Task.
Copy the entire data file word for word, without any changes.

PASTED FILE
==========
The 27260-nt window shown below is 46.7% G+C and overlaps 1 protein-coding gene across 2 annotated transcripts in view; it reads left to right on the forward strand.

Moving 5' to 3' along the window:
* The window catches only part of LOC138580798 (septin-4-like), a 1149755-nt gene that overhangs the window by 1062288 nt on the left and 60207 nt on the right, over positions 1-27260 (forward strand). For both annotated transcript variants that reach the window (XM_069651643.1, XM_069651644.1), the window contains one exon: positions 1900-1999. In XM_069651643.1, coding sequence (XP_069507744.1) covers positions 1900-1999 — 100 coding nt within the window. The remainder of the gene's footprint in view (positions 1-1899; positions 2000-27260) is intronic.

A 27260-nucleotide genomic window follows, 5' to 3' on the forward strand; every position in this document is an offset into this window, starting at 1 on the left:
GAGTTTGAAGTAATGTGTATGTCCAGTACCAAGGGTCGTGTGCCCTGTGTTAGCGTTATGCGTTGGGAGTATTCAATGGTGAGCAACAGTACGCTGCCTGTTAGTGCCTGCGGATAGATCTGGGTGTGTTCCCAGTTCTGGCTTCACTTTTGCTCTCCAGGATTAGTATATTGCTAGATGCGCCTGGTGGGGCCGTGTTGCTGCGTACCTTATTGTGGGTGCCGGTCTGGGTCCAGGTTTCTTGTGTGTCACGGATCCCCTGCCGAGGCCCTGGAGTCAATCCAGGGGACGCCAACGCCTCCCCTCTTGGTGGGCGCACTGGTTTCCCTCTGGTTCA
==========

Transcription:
The 27260-nt window shown below is 46.7% G+C and overlaps 1 protein-coding gene across 2 annotated transcripts in view; it reads left to right on the forward strand.

Moving 5' to 3' along the window:
* The window catches only part of LOC138580798 (septin-4-like), a 1149755-nt gene that overhangs the window by 1062288 nt on the left and 60207 nt on the right, over positions 1-27260 (forward strand). For both annotated transcript variants that reach the window (XM_069651643.1, XM_069651644.1), the window contains one exon: positions 1900-1999. In XM_069651643.1, coding sequence (XP_069507744.1) covers positions 1900-1999 — 100 coding nt within the window. The remainder of the gene's footprint in view (positions 1-1899; positions 2000-27260) is intronic.

A 27260-nucleotide genomic window follows, 5' to 3' on the forward strand; every position in this document is an offset into this window, starting at 1 on the left:
GAGTTTGAAGTAATGTGTATGTCCAGTACCAAGGGTCGTGTGCCCTGTGTTAGCGTTATGCGTTGGGAGTATTCAATGGTGAGCAACAGTACGCTGCCTGTTAGTGCCTGCGGATAGATCTGGGTGTGTTCCCAGTTCTGGCTTCACTTTTGCTCTCCAGGATTAGTATATTGCTAGATGCGCCTGGTGGGGCCGTGTTGCTGCGTACCTTATTGTGGGTGCCGGTCTGGGTCCAGGTTTCTTGTGTGTCACGGATCCCCTGCCGAGGCCCTGGAGTCAATCCAGGGGACGCCAACGCCTCCCCTCTTGGTGGGCGCACTGGTTTCCCTCTGGTTCA